Don’t Let Them Get Away
Updated · Oct 01, 2003
Did you know that for every dollar spent acquiring a customer online, you’ll spend $100 reacquiring them after they leave due to poor usability or bad customer service (according to Mauro New Media)?
Discouraging? It doesn’t have to be.
Let’s say your sales conversion rate is currently around 2 percent. What happened to the 98 percent who didn’t purchase? You must understand exactly where the lost opportunity occurred to properly optimize the site. If you learn through analytics, for example, 50 percent dropped off the home page; 25 percent left after viewing a product page; and 20 percent had a product in their shopping cart, but later abandoned it, consider possible causes and remedies.
Customers abandon a site for a variety of reasons. They might leave a home page because they can’t find a specific section easily, or the home page content just wasn’t interesting enough. They may have left a product page because they couldn’t find the item easily, or product display wasn’t compelling. A full shopping cart may be abandoned because the checkout process was too cumbersome, or because shipping and handling was too high relative to price.
Considering all of the potential pitfalls, it’s clear testing multiple options and optimizing your site at every stage of the process is critical to capture all available value from your customers. But is it enough? What if they don’t come back to enjoy your new-and-improved display or process? What about visitors who were simply interrupted by a phone call or crying baby, but didn’t bookmark your URL? More important, what about customers who are simply considering purchase?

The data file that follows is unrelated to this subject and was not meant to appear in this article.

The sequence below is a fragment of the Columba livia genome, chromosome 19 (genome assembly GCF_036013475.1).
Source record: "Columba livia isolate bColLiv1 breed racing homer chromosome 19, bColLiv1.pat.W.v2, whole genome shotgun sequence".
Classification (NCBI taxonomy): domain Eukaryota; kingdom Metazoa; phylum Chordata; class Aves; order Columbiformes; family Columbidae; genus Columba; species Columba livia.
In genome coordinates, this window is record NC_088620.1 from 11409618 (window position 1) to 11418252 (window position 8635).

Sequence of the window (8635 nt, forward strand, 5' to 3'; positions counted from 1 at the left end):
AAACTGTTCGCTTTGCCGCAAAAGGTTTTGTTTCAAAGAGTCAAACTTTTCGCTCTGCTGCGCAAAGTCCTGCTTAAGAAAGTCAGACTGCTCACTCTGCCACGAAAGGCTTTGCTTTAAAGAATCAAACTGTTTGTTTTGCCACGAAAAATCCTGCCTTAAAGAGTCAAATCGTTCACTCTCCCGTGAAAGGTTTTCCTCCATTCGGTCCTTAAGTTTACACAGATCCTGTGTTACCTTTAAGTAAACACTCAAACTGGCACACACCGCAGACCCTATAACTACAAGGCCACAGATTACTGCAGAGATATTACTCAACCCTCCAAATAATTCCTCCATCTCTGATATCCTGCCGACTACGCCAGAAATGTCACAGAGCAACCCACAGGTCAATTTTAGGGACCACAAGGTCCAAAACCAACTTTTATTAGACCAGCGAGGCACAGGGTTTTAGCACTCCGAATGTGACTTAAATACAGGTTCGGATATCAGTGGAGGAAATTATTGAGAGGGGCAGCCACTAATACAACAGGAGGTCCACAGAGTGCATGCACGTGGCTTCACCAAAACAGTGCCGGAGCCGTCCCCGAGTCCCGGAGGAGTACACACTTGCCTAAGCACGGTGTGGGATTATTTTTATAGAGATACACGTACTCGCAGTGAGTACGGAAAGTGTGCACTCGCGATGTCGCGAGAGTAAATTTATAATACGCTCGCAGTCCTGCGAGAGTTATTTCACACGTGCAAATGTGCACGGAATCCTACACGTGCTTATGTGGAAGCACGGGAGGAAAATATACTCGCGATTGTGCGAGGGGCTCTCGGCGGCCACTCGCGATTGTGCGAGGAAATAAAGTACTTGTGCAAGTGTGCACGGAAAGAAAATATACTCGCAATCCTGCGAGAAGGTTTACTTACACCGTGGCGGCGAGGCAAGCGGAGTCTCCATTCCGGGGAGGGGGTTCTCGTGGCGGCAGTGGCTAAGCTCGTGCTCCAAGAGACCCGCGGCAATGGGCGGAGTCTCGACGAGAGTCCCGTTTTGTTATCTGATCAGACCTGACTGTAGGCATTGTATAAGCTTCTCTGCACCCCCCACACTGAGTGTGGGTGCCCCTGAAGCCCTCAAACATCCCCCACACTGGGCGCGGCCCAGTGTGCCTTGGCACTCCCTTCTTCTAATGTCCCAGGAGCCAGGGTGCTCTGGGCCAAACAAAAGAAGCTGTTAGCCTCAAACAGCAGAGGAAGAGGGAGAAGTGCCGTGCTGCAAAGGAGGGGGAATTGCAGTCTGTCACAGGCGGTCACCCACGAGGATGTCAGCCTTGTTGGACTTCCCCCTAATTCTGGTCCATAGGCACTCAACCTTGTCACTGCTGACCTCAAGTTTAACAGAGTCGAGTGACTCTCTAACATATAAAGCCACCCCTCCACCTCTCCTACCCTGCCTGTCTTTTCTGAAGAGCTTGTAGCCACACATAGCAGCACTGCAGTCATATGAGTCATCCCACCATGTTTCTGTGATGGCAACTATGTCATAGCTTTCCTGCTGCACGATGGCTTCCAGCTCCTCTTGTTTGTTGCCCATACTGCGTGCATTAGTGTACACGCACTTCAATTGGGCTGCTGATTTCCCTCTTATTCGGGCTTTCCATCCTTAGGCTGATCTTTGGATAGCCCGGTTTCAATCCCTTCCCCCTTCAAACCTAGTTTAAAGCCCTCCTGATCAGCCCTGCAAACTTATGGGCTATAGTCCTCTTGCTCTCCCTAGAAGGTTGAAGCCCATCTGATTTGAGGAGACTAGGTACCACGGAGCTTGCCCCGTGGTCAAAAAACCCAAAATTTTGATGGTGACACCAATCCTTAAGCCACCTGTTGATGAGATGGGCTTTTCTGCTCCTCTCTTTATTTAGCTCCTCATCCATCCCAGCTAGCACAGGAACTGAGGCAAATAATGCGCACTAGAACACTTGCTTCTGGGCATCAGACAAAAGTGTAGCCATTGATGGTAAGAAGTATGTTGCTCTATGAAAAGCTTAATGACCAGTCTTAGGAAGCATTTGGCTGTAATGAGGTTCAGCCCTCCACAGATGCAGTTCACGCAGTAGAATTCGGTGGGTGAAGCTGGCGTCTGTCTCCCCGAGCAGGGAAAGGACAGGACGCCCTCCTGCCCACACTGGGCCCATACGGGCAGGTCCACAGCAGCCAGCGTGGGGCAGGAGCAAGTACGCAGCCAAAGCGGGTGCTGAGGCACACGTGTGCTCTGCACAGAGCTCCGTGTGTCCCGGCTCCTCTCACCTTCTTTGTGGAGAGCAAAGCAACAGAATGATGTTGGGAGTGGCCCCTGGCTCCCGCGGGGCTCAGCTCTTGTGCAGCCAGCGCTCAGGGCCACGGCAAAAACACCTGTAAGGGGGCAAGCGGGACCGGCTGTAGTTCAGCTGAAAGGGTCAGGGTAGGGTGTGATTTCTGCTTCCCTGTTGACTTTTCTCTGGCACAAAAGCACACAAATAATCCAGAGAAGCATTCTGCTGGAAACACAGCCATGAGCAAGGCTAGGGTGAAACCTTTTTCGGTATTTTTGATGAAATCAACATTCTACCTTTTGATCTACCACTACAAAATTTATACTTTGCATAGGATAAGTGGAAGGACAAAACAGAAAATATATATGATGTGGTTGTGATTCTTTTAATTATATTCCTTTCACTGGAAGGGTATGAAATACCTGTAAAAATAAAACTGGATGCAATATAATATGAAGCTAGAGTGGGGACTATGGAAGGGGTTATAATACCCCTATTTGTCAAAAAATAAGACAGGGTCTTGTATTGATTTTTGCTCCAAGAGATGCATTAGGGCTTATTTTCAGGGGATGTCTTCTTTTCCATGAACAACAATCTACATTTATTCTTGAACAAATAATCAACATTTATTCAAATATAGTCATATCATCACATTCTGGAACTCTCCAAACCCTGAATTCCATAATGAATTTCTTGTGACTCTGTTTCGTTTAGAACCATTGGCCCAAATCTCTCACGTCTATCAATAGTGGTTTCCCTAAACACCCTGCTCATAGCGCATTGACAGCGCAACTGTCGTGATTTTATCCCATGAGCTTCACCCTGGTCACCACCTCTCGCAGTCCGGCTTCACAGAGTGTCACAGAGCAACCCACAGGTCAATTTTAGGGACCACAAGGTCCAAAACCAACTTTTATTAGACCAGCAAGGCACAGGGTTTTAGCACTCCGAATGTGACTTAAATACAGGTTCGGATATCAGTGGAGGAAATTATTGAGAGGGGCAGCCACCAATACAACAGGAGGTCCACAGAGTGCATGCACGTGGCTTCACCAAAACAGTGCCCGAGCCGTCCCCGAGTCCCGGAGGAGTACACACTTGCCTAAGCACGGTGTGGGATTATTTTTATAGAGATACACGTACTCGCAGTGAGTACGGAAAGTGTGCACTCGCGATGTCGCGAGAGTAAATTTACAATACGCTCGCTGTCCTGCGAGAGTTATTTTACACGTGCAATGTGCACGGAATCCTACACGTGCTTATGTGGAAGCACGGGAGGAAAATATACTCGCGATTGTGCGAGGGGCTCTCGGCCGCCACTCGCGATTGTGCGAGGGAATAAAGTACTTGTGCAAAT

Many marketers miss a tremendous opportunity: remarketing to lost customers who may not return unprompted, and more importantly to hot prospects who are simply considering the options (your competitor’s products, for example).
My organization’s Web site analytics benchmark data reveals telling statistics about opportunities lost on customers who abandon carts. These customers were so interested in a product they went so far as to put it in a cart, but later abandoned it.
- Only one in four customers who abandon a cart actually returns to complete the purchase.
- The value of an abandoned cart can be up to 60 percent higher than a cart that converted.
- The 25 percent who return to complete a purchase after abandoning a cart typically spend 15 percent more than a customer who completed the transaction the first time.
You’ll have to wait until my next column on benchmark data to find out just how much money is left on the table, but trust me — you’ll want to act.
Bottom line: ensure your analytics solution allows you to act seamlessly on the abandoned prospects described above to maximize the value of your Web site efforts. Some analytics systems permit you to export your opt-in customer list and integrate it directly with e-mail or ad serving technologies. A tailored message based on the actual product abandoned or other telling site behavior (like products browsed) can be sent to select individuals or segments (e.g. repeat customers who haven’t purchased in over 120 days) — at the push of a button.
In addition to customers who abandon carts, all seemingly “lost” customers should be retargeted based on session recency and visitor segment. Let’s say your customer segmentation data tell you 63 percent of purchasers haven’t returned to your site since their last purchase. The remaining 27 percent returned within 9 to 10 weeks but didn’t purchase; and 70 percent live within 50 miles of a retail outlet. There’s a tremendous opportunity to create tailored messages based on what you know about your customers to entice them back to your site. Customers who live close to a retail outlet might receive a promotion enticing them to purchase either on the site or in-store. Those far from a retail outlet receive an aggressive site promotion.
Web analytics’ Achilles heel is connecting insight with action. Without action, or optimizing and retargeting, Web analytics has no chance to flex its muscles and prove its ROI. It’s a huge, yet wasted, revenue opportunity for the marketer.